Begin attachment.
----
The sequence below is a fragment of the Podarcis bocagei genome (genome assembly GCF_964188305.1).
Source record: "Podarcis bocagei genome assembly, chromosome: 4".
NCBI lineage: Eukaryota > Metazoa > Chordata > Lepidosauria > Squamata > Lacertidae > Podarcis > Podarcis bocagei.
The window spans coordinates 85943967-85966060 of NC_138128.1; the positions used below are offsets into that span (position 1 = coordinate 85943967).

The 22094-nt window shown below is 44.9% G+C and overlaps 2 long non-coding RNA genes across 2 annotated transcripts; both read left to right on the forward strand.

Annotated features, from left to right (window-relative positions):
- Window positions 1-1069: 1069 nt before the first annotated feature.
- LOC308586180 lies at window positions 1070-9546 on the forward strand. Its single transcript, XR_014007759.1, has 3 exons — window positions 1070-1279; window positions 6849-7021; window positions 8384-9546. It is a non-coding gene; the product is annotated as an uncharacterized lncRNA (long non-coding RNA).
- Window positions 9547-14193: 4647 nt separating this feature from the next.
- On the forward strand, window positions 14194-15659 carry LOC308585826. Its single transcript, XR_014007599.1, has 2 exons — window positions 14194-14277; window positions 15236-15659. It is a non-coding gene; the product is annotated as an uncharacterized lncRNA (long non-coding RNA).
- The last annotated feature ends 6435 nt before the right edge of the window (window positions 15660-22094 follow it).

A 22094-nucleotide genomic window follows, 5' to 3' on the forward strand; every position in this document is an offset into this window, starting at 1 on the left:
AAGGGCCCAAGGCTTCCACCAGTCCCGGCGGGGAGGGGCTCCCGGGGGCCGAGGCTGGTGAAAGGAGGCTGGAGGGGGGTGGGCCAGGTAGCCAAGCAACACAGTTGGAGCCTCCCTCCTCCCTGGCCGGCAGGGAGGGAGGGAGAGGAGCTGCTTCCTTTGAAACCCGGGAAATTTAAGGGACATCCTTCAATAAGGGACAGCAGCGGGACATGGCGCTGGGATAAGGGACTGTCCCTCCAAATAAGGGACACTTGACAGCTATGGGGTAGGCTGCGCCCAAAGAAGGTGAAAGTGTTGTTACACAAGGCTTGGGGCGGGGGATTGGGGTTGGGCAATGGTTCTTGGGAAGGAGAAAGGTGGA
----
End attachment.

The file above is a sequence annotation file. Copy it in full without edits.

The sequence below is a fragment of the Podarcis bocagei genome (genome assembly GCF_964188305.1).
Source record: "Podarcis bocagei genome assembly, chromosome: 4".
NCBI lineage: Eukaryota > Metazoa > Chordata > Lepidosauria > Squamata > Lacertidae > Podarcis > Podarcis bocagei.
The window spans coordinates 85943967-85966060 of NC_138128.1; the positions used below are offsets into that span (position 1 = coordinate 85943967).

The 22094-nt window shown below is 44.9% G+C and overlaps 2 long non-coding RNA genes across 2 annotated transcripts; both read left to right on the forward strand.

Annotated features, from left to right (window-relative positions):
- Window positions 1-1069: 1069 nt before the first annotated feature.
- LOC308586180 lies at window positions 1070-9546 on the forward strand. Its single transcript, XR_014007759.1, has 3 exons — window positions 1070-1279; window positions 6849-7021; window positions 8384-9546. It is a non-coding gene; the product is annotated as an uncharacterized lncRNA (long non-coding RNA).
- Window positions 9547-14193: 4647 nt separating this feature from the next.
- On the forward strand, window positions 14194-15659 carry LOC308585826. Its single transcript, XR_014007599.1, has 2 exons — window positions 14194-14277; window positions 15236-15659. It is a non-coding gene; the product is annotated as an uncharacterized lncRNA (long non-coding RNA).
- The last annotated feature ends 6435 nt before the right edge of the window (window positions 15660-22094 follow it).

A 22094-nucleotide genomic window follows, 5' to 3' on the forward strand; every position in this document is an offset into this window, starting at 1 on the left:
AAGGGCCCAAGGCTTCCACCAGTCCCGGCGGGGAGGGGCTCCCGGGGGCCGAGGCTGGTGAAAGGAGGCTGGAGGGGGGTGGGCCAGGTAGCCAAGCAACACAGTTGGAGCCTCCCTCCTCCCTGGCCGGCAGGGAGGGAGGGAGAGGAGCTGCTTCCTTTGAAACCCGGGAAATTTAAGGGACATCCTTCAATAAGGGACAGCAGCGGGACATGGCGCTGGGATAAGGGACTGTCCCTCCAAATAAGGGACACTTGACAGCTATGGGGTAGGCTGCGCCCAAAGAAGGTGAAAGTGTTGTTACACAAGGCTTGGGGCGGGGGATTGGGGTTGGGCAATGGTTCTTGGGAAGGAGAAAGGTGGA